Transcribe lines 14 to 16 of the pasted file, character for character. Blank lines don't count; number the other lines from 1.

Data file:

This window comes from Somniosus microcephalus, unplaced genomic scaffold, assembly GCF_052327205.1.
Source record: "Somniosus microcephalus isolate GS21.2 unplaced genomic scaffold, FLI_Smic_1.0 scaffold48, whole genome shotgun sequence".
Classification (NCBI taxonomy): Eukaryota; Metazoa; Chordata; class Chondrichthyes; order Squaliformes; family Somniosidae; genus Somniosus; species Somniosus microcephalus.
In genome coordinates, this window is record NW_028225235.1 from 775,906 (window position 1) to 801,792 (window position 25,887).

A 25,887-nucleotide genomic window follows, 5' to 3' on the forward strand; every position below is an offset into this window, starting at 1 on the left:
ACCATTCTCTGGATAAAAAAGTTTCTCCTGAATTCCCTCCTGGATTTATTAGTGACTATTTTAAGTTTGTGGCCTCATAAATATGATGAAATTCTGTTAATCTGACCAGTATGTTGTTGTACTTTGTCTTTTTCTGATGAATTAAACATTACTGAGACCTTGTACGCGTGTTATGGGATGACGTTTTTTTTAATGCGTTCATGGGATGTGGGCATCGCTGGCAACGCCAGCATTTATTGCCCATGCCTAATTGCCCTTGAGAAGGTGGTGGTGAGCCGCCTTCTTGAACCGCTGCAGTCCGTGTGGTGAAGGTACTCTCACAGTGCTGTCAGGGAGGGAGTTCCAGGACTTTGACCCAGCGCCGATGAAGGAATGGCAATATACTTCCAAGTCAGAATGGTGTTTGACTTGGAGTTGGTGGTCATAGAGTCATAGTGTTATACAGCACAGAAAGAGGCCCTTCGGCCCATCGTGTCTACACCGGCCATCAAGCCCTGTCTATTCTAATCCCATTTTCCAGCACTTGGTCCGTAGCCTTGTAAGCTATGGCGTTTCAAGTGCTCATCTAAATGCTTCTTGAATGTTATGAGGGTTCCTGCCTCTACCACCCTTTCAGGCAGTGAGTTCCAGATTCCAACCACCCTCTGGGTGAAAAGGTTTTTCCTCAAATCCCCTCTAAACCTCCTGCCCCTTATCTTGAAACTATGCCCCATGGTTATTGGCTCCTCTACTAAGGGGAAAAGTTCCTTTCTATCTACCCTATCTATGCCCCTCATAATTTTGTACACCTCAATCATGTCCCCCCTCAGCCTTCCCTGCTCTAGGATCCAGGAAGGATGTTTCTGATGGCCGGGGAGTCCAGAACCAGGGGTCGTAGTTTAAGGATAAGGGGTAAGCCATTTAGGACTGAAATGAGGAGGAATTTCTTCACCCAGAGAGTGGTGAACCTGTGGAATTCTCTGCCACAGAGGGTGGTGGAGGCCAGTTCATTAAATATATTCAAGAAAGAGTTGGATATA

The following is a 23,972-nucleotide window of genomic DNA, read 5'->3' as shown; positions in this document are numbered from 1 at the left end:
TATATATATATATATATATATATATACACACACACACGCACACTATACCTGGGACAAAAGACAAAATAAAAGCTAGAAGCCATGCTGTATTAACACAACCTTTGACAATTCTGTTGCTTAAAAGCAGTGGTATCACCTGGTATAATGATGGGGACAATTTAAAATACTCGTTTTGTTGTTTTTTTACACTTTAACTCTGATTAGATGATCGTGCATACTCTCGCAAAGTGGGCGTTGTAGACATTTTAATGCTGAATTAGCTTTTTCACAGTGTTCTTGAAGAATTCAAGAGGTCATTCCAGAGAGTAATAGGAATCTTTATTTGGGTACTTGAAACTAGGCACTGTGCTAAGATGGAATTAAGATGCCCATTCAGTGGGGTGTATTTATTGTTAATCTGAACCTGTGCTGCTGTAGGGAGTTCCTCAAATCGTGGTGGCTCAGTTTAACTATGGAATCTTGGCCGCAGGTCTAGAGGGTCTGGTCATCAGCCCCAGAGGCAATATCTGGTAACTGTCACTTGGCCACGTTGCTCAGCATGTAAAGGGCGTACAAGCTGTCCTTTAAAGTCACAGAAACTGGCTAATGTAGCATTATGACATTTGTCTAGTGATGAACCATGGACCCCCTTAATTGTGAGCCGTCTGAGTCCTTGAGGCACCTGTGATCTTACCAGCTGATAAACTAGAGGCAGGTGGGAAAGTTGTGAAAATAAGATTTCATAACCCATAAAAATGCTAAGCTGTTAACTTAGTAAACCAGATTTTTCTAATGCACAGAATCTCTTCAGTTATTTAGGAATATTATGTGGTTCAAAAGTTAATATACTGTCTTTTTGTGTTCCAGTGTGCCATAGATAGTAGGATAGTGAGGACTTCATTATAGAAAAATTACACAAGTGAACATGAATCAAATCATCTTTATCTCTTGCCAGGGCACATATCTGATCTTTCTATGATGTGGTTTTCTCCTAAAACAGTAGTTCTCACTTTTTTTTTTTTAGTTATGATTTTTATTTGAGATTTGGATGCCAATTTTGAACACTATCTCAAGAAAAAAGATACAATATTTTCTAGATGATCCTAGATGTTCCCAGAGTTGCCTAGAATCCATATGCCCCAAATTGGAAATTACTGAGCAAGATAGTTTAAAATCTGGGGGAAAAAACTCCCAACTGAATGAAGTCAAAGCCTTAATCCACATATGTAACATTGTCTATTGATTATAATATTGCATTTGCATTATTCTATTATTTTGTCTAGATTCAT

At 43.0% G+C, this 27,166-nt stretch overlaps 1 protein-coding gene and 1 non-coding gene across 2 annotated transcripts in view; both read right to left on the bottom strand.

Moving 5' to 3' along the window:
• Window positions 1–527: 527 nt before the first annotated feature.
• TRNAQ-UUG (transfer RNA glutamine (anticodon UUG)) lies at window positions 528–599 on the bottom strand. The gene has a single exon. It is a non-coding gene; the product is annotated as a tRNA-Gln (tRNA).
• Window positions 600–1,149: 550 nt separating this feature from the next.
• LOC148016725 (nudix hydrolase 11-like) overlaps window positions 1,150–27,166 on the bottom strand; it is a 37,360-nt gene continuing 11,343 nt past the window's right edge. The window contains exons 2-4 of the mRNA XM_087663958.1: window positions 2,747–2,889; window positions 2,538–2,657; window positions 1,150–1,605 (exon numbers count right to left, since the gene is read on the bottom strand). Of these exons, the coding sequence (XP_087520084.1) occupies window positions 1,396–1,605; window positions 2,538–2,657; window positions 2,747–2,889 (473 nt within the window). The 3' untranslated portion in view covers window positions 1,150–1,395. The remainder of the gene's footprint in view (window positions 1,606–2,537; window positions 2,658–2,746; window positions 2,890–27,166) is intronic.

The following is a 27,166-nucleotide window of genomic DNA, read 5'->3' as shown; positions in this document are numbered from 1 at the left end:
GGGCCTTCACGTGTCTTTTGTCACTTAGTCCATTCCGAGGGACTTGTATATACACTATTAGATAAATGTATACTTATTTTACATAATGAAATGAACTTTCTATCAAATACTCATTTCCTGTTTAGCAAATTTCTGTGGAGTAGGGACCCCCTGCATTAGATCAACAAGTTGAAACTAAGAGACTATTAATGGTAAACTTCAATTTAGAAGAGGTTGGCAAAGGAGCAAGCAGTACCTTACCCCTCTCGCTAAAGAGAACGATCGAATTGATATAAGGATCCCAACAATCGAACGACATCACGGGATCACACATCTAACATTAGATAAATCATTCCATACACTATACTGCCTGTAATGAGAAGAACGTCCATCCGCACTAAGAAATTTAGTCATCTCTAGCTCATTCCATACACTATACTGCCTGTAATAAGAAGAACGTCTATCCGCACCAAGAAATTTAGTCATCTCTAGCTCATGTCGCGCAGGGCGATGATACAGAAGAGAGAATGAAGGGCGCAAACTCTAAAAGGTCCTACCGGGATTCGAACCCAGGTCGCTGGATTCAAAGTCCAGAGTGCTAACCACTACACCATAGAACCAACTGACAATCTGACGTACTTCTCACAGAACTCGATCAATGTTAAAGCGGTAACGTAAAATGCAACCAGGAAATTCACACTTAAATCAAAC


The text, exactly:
• LOC148016725 (nudix hydrolase 11-like) overlaps window positions 1,150–27,166 on the bottom strand; it is a 37,360-nt gene continuing 11,343 nt past the window's right edge. The window contains exons 2-4 of the mRNA XM_087663958.1: window positions 2,747–2,889; window positions 2,538–2,657; window positions 1,150–1,605 (exon numbers count right to left, since the gene is read on the bottom strand). Of these exons, the coding sequence (XP_087520084.1) occupies window positions 1,396–1,605; window positions 2,538–2,657; window positions 2,747–2,889 (473 nt within the window). The 3' untranslated portion in view covers window positions 1,150–1,395. The remainder of the gene's footprint in view (window positions 1,606–2,537; window positions 2,658–2,746; window positions 2,890–27,166) is intronic.

The following is a 27,166-nucleotide window of genomic DNA, read 5'->3' as shown; positions in this document are numbered from 1 at the left end:
GGGCCTTCACGTGTCTTTTGTCACTTAGTCCATTCCGAGGGACTTGTATATACACTATTAGATAAATGTATACTTATTTTACATAATGAAATGAACTTTCTATCAAATACTCATTTCCTGTTTAGCAAATTTCTGTGGAGTAGGGACCCCCTGCATTAGATCAACAAGTTGAAACTAAGAGACTATTAATGGTAAACTTCAATTTAGAAGAGGTTGGCAAAGGAGCAAGCAGTACCTTACCCCTCTCGCTAAAGAGAACGATCGAATTGATATAAGGATCCCAACAATCGAACGACATCACGGGATCACACATCTAACATTAGATAAATCATTCCATACACTATACTGCCTGTAATGAGAAGAACGTCCATCCGCACTAAGAAATTTAGTCATCTCTAGCTCATTCCATACACTATACTGCCTGTAATAAGAAGAACGTCTATCCGCACCAAGAAATTTAGTCATCTCTAGCTCATGTCGCGCAGGGCGATGATACAGAAGAGAGAATGAAGGGCGCAAACTCTAAAAGGTCCTACCGGGATTCGAACCCAGGTCGCTGGATTCAAAGTCCAGAGTGCTAACCACTACACCATAGAACCAACTGACAATCTGACGTACTTCTCACAGAACTCGATCAATGTTAAAGCGGTAACGTAAAATGCAACCAGGAAATTCACACTTAAATCAAAC